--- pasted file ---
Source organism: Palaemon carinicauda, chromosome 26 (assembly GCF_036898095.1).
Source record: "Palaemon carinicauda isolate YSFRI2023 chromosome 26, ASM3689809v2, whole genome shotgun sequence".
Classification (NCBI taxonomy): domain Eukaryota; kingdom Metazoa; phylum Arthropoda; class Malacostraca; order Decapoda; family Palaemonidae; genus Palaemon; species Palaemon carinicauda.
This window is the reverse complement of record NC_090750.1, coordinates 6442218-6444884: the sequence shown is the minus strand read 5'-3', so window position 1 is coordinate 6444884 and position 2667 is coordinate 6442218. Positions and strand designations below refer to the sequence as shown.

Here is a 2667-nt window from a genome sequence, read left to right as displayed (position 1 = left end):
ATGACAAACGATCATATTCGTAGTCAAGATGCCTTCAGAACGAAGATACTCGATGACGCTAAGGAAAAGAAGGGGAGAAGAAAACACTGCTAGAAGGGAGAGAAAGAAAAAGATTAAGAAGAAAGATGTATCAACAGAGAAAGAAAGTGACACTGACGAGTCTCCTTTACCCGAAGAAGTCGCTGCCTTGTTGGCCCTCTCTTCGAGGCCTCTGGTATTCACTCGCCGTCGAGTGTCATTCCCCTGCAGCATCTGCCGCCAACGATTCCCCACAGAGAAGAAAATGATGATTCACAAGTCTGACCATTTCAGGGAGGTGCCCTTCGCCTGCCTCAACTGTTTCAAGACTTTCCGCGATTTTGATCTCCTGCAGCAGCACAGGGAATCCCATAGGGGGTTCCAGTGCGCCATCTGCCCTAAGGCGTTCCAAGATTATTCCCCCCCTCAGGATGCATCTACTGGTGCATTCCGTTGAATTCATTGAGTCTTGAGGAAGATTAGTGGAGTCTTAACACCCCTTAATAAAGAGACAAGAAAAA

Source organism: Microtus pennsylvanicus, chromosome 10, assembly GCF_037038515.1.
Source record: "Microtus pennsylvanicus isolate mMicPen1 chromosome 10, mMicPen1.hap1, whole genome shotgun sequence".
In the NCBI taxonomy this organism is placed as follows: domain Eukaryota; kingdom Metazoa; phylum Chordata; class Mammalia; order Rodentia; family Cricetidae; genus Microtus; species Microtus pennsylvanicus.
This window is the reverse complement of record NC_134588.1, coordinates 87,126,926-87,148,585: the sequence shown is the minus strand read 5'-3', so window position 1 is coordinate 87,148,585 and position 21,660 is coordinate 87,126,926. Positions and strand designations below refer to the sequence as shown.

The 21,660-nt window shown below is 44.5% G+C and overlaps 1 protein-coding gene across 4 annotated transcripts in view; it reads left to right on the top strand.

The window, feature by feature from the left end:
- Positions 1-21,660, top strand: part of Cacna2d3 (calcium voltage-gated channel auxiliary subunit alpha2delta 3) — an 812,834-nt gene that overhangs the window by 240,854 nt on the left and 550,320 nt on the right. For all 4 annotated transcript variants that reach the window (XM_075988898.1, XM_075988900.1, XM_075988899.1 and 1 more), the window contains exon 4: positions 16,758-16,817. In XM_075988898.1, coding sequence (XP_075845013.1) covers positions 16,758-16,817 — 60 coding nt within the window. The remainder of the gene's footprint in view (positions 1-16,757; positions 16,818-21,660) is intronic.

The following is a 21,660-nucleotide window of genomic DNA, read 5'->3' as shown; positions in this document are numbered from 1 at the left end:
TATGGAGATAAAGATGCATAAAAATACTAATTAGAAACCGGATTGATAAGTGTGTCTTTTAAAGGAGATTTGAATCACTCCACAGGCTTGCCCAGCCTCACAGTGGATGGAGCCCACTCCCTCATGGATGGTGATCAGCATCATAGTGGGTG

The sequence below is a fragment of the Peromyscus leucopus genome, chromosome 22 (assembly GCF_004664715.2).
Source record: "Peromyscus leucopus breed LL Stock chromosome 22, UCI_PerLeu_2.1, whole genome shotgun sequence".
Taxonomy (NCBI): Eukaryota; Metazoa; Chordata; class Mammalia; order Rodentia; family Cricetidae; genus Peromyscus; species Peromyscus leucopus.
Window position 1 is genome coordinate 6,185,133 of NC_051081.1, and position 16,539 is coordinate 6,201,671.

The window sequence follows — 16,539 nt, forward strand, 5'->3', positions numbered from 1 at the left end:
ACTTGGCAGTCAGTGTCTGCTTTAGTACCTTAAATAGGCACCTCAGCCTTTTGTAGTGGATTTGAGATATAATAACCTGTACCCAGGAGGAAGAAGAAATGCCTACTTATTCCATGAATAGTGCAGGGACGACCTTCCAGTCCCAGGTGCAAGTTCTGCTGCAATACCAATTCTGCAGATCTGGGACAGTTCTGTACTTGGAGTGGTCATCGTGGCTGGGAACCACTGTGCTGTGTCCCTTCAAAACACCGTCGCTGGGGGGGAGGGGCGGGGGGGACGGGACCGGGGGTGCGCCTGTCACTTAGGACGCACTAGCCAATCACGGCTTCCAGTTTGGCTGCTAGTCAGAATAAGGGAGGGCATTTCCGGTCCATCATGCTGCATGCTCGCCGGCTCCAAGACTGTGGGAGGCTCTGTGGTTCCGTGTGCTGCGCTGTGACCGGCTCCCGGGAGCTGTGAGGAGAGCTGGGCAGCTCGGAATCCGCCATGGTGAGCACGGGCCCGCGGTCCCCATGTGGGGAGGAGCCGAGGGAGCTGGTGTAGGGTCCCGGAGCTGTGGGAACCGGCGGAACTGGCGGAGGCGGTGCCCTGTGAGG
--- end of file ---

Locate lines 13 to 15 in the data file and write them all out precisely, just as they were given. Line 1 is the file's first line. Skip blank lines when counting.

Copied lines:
- Positions 1-21,660, top strand: part of Cacna2d3 (calcium voltage-gated channel auxiliary subunit alpha2delta 3) — an 812,834-nt gene that overhangs the window by 240,854 nt on the left and 550,320 nt on the right. For all 4 annotated transcript variants that reach the window (XM_075988898.1, XM_075988900.1, XM_075988899.1 and 1 more), the window contains exon 4: positions 16,758-16,817. In XM_075988898.1, coding sequence (XP_075845013.1) covers positions 16,758-16,817 — 60 coding nt within the window. The remainder of the gene's footprint in view (positions 1-16,757; positions 16,818-21,660) is intronic.

The following is a 21,660-nucleotide window of genomic DNA, read 5'->3' as shown; positions in this document are numbered from 1 at the left end:
TATGGAGATAAAGATGCATAAAAATACTAATTAGAAACCGGATTGATAAGTGTGTCTTTTAAAGGAGATTTGAATCACTCCACAGGCTTGCCCAGCCTCACAGTGGATGGAGCCCACTCCCTCATGGATGGTGATCAGCATCATAGTGGGTG